The Public Service Board chief executive, Dr Simon Rotich, said the SRC is overstepping its mandate and veering into the employment role of State organs with respect to public officers and encroaching on the roles of other constitutional bodies responsible for reviewing conditions of service for public officers under them.

“The parties to a CBA are the trade union, the employer's organisation and the employer. The SRC in the instant case is exceeding its mandate by trying to advise on the Non-Practicing Allowance. SRC cannot be a third party in an employer-employee relationship to clear negotiated agreements and even to monitor implementation of the advice it has given,” says Dr Rotich.

He asserts that the payment of the non-practice allowance is in line with the Conflict of Interest Bill, 2023 which, if passed into law will bar a public officer serving on a full-term basis from participating in any other employment that amounts to privately practising the same profession for which the official is engaged.

According to Dr Rotich, the court should safeguard and ensure that workers' standards of living improve and do not go down by among other things, restoring the loss of purchasing power that they might suffer by among other things, increasing their real income.

In defence, the SRC through the chief executive SRC contended that the dispute presented was therefore speculative as the issues raised were premature and anticipatory.

She stated that in accordance with Article 10 of the Constitution, it first invited select key stakeholders to provide written submissions on the five allowances proposed for review.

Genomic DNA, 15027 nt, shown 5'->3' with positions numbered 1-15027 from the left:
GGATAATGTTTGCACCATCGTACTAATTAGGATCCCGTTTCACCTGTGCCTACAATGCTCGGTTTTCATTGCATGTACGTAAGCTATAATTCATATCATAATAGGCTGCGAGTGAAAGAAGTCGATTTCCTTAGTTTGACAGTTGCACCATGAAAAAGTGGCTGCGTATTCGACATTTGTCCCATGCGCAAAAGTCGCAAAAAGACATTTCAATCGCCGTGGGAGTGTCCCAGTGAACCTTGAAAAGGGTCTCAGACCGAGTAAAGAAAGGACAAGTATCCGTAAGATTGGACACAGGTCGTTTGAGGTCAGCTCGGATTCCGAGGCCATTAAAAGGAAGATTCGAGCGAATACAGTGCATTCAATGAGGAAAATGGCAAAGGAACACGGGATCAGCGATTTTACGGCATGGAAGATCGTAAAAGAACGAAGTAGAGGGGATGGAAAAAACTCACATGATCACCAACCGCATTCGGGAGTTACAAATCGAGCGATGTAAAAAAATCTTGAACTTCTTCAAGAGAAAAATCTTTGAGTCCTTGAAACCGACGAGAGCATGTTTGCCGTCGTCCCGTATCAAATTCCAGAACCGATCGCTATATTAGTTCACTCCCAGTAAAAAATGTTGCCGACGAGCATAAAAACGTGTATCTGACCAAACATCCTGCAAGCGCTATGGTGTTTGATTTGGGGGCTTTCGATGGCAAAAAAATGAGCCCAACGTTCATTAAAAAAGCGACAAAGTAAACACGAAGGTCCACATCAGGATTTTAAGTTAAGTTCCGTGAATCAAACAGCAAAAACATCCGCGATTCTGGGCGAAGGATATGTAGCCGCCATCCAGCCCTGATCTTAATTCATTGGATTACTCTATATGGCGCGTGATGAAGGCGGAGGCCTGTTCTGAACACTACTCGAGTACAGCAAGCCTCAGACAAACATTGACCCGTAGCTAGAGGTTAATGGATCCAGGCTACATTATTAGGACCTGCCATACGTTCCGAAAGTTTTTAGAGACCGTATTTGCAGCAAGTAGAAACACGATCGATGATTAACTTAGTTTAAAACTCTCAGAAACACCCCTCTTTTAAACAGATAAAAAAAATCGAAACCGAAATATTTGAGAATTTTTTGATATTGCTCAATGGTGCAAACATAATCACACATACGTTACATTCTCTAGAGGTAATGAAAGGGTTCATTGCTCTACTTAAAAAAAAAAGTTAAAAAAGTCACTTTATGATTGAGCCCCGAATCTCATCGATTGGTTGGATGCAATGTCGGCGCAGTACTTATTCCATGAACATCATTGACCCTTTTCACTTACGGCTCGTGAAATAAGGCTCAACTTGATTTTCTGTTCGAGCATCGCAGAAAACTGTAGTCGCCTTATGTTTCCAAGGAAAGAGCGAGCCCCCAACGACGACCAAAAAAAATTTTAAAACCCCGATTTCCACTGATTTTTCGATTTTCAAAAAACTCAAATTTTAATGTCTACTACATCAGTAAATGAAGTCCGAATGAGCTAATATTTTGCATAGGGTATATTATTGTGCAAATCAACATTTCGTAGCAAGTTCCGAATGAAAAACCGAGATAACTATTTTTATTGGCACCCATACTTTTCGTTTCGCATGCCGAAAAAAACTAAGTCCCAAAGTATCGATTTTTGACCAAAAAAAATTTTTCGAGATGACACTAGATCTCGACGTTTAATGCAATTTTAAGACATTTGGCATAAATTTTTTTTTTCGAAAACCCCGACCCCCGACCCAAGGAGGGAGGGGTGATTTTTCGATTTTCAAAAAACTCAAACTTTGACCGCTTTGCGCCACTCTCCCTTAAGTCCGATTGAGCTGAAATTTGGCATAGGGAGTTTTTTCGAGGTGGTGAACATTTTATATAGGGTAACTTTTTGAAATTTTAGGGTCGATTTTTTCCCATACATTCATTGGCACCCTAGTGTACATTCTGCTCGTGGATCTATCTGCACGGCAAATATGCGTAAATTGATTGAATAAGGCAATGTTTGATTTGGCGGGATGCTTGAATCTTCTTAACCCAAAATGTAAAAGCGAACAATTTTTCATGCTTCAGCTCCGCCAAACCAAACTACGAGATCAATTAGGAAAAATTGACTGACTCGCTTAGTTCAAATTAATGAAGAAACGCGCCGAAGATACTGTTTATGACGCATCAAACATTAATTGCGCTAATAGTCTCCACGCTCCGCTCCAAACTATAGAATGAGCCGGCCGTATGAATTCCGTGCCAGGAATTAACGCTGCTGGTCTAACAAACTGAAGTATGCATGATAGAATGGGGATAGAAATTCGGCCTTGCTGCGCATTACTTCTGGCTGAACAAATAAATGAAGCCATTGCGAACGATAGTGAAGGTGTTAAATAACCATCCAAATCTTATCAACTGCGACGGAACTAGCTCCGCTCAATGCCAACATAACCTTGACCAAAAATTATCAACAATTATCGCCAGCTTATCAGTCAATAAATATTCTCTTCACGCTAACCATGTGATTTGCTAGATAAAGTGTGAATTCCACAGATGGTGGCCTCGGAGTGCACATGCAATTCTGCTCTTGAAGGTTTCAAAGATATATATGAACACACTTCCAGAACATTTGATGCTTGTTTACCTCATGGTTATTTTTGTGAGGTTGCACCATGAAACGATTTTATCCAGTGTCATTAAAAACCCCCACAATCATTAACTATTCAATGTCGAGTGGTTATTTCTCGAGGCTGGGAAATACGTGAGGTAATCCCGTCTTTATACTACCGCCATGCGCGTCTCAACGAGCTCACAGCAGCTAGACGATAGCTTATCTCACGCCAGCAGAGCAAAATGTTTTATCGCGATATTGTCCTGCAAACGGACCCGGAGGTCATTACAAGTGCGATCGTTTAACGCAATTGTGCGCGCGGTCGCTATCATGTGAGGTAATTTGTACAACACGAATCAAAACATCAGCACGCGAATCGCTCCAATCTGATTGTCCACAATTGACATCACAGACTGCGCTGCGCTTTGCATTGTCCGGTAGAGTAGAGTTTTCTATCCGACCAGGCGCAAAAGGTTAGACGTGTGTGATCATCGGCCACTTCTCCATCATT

“Seeking the views of stakeholders is normally done in a phased manner and in the instant case, the national and county governments, being the employers, were invited to give their views in the first place,” Ms Gitau indicated.

Whether SRC overstepped its mandate in proposing to abolish payment of non-practice allowance in the public service, the court indicated that one of the key terms of employment negotiated and agreed upon during the collective bargaining process is remuneration and benefits.

“Non-practice Allowance is a form of financial compensation paid by the government to certain categories of professionals who cannot practice due to their engagement in the public service. Ideally, it is compensation for their sacrifice of private practice after joining the government service,” the court ruled.

Further, SRC cannot dictate to employers how to negotiate with trade unions in the process of collective bargaining, as it proposes to do in this case. Therefore, the proposal by SRC to the effect that payment of the non-practising allowance ceases to be payable upon lapse of existing CBAs is contrary to the spirit of the collective bargaining process as envisaged under Article 41(5) of the Constitution,” it ruled.

“I reiterate that SRC only performs its advisory role once parties (employers and trade unions) have negotiated and agreed on the terms and conditions of service of the employment. Certainly, this cannot happen before such terms are set by the key players in the employment relationship,” Justice Rutto ruled, adding that SRC could not propose to abolish a key term of service that had already been negotiated and agreed upon.